Plastic Surgery

Plastic Surgery Then and Now
Douglas Harrison

Plastic surgery has a surprisingly long and remarkable history.

One would imagine that it started 20 years ago on the boulevards of Beverly Hills, turning back the hands of time with breast implants and facelifts, however plastic surgery reaches back to approximately 700 BC. It beganwhen doctors in Ancient India performed skin grafts for reconstructive work. During the time of the Ancient Roman Empire plastic surgerywas used on freed slaves to remove the brandings and scars they received while serving their masters. The gladiators, “pin ups” of their day, were also patients of plastic surgeons because of the wounds inflicted on them while they were battling in the arena. WorldWar I Plastic surgery came of age because of necessity as a result of the dreadful carnage on the fronts of the FirstWorldWar, from 1914-1918, where millions of soldiers had to be treated for their various injuries. Because of the nature of trench warfare, soldiers’ heads and faces were particularly affected.

Pioneer Gillies
Sir Harold Gillies, considered the father of plastic surgerywas born in 1882, and studied
medicine at Cambridge University. He was a pioneer of facial reconstructive surgery for the horrifically injured soldiers coming back from war. He, along with his colleagues, performed over 11,000 operations at The Queen’s Hospital at Frognal House near Sidcup, Kent. This was the birth of plastic surgery, aswe knowit today. At this point plastic surgery was primarily aimed at correcting disfigurements and restoring impaired functions, as opposed
to improving one’s physical appearance.

The Next Generations
Gillieswent on to train and then workwith the next generation of the top three plastic surgeons, Tommy Kilner, Rainsford Mowlem, and Archibald McIndoe. In the 1930s, Kilner developed the "pushback" procedure, which is used to correct cleft palates, a common cosmetic abnormality. RainsfordMowlempractised at St. Albans, north London. Archibald McIndoe practised at the Queen Victoria Hospital and pioneered techniques used on aircrewsuffering fromsevere burns. Their trainees, Ivo Pitanguy of Brazil, and Thomas Rees of New York, led the way in the industry during the 1950s and 60s. Rees was a student of the pioneering McIndoe at East Grinstead. Pitanguy,who also studied under Gillies and McIndoe, is one of Brazil’s leading cosmetic surgeons having worked on people like Sophia Loren.

Mr DouglasHarrison
Today, Douglas Harrison, following in his father’s footsteps, is the leading pioneer in the industry. He specifically developed Bells-Palsy and Facial-Palsy reconstruction, which is a very sophisticated type of surgery involving cross-facial nerve grafts. He has published over 68 papers and has lectured to about 80 learned societies. Mr Harrison was the Consultant Plastic Surgeon for Mount Vernon Hospital Northwood, Middlesex from1979 till 2006. Itwas atMountVernonwhereMrHarrison along withMrNoelThompson first pioneered facial corrective surgery in the 1970s. Mr Harrison also practised microvascular surgery, which is used to reattach severed fingers, hands, arms and other amputated parts back to the body by reconnecting the small blood vessels and restoring the circulation before the tissue starts to die. He first learned this technique studying under Harold Kleinert in Kentucky, USA whilst learning how to deal with hand traumas.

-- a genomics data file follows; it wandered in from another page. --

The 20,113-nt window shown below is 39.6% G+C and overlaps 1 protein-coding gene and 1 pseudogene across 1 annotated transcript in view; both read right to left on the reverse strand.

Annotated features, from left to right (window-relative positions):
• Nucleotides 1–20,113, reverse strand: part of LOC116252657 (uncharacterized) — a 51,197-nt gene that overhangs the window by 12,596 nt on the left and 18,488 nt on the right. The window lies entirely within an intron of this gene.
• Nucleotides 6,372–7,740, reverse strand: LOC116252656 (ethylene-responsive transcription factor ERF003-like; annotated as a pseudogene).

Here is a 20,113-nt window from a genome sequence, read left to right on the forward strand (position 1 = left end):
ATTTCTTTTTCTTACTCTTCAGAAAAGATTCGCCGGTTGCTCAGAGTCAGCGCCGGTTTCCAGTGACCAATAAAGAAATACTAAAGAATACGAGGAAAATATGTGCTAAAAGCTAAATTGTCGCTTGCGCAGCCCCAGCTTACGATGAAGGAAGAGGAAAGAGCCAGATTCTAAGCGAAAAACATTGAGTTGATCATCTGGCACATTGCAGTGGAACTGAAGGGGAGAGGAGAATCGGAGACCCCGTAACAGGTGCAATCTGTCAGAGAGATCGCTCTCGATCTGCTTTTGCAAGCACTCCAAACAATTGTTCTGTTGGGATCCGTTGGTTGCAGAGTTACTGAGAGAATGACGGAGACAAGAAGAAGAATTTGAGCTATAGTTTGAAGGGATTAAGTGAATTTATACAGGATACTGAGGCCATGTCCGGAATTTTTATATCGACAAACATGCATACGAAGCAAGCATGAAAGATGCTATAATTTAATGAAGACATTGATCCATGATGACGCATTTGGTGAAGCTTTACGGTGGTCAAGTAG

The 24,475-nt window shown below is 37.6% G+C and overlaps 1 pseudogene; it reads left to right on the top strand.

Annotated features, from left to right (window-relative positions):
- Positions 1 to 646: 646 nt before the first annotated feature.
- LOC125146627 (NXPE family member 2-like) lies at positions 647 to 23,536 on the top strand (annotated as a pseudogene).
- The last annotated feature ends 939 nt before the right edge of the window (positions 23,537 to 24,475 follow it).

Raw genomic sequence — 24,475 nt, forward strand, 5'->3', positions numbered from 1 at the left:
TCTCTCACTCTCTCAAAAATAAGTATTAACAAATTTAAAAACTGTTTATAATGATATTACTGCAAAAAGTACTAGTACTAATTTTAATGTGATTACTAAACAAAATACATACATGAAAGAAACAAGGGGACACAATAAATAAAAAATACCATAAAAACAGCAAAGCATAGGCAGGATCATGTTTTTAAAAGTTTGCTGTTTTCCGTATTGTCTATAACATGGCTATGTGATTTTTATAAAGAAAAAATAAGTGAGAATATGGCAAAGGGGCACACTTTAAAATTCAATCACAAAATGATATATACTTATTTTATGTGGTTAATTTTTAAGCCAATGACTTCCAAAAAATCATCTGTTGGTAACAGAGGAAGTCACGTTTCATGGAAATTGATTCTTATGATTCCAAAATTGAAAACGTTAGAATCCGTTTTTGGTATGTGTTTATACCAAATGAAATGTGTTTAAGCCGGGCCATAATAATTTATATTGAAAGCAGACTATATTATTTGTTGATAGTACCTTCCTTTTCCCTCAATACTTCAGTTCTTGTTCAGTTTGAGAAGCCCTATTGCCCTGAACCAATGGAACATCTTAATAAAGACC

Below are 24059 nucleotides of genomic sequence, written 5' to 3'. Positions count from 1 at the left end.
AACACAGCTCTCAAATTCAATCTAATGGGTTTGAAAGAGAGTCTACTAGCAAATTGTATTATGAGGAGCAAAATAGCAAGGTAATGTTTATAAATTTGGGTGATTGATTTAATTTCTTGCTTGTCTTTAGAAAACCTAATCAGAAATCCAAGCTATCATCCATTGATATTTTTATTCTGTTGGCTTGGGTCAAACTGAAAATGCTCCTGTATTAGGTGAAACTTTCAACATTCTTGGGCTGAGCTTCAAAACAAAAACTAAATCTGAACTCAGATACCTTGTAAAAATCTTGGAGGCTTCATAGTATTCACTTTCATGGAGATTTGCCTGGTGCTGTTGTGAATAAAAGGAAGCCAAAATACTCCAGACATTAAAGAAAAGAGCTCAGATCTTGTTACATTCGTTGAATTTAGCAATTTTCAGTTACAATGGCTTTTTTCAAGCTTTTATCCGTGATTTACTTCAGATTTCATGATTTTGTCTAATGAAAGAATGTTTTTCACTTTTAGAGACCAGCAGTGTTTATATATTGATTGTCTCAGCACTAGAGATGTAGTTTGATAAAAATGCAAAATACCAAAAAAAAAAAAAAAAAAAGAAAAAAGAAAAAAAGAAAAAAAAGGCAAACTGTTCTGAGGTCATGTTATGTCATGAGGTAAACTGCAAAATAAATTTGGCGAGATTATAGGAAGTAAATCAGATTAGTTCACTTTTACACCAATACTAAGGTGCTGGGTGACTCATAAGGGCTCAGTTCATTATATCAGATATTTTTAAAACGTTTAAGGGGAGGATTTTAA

Procedures
Mr. Harrison performs a number of cosmetic procedures as well, including facelifts, endoscopic brow lifts, eyelid reductions, breast augmentations and reductions, abdominoplasties, liposuctions, calf and gluteal implants, for women who want just a little bit more in the rear. He is most famous for his widely sought-after endoscopic brow lifts and facelifts. The most expensive procedure is his two hour-long facelift.He also does breast augmentations and eyelid reductions. Mr. Harrison explained thatmostwomen tend to go for facelifts fromthe age of 48 and upward, while MACS lifts are common at a younger age. For the most part, the time taken to perform a procedure directly relates to its cost. Also,Mr.Harrison does say he thinks Botox is very successful, but is not a fan of laser treatments. Mr.Harrison said, “Reconstructive surgery is technically more demanding whereas cosmetic surgery gives great pleasure to the patient, makes them feel better about themselves and enhances their quality of life.”

DOUGLAS H
HARRISON, F.R.C.S.
SUITE 2
14 QUEEN ANNE STREET
LONDON,W1G 9LG
TEL: 020 7580 7555
FAX: 020 7636 6669
DHHARRISON@HOTMAIL.CO.UK